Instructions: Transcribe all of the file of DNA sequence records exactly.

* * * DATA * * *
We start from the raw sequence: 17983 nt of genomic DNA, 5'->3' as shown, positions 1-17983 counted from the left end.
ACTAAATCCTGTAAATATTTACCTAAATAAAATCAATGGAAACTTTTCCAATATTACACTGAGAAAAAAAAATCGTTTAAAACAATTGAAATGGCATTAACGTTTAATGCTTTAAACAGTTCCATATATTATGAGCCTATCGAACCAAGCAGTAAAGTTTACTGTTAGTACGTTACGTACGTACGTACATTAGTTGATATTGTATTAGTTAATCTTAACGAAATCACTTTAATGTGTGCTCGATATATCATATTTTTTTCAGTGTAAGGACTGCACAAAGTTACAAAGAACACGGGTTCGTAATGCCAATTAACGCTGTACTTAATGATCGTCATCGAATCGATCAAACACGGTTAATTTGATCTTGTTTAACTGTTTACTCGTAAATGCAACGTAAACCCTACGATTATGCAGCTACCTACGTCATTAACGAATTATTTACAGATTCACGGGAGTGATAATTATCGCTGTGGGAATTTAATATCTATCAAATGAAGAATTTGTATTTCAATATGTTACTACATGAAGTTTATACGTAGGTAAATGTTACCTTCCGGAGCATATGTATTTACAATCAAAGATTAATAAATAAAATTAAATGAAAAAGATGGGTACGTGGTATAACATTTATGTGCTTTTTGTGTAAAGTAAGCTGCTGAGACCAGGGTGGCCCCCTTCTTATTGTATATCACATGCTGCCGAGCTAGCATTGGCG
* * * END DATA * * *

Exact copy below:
We start from the raw sequence: 17983 nt of genomic DNA, 5'->3' as shown, positions 1-17983 counted from the left end.
ACTAAATCCTGTAAATATTTACCTAAATAAAATCAATGGAAACTTTTCCAATATTACACTGAGAAAAAAAAATCGTTTAAAACAATTGAAATGGCATTAACGTTTAATGCTTTAAACAGTTCCATATATTATGAGCCTATCGAACCAAGCAGTAAAGTTTACTGTTAGTACGTTACGTACGTACGTACATTAGTTGATATTGTATTAGTTAATCTTAACGAAATCACTTTAATGTGTGCTCGATATATCATATTTTTTTCAGTGTAAGGACTGCACAAAGTTACAAAGAACACGGGTTCGTAATGCCAATTAACGCTGTACTTAATGATCGTCATCGAATCGATCAAACACGGTTAATTTGATCTTGTTTAACTGTTTACTCGTAAATGCAACGTAAACCCTACGATTATGCAGCTACCTACGTCATTAACGAATTATTTACAGATTCACGGGAGTGATAATTATCGCTGTGGGAATTTAATATCTATCAAATGAAGAATTTGTATTTCAATATGTTACTACATGAAGTTTATACGTAGGTAAATGTTACCTTCCGGAGCATATGTATTTACAATCAAAGATTAATAAATAAAATTAAATGAAAAAGATGGGTACGTGGTATAACATTTATGTGCTTTTTGTGTAAAGTAAGCTGCTGAGACCAGGGTGGCCCCCTTCTTATTGTATATCACATGCTGCCGAGCTAGCATTGGCG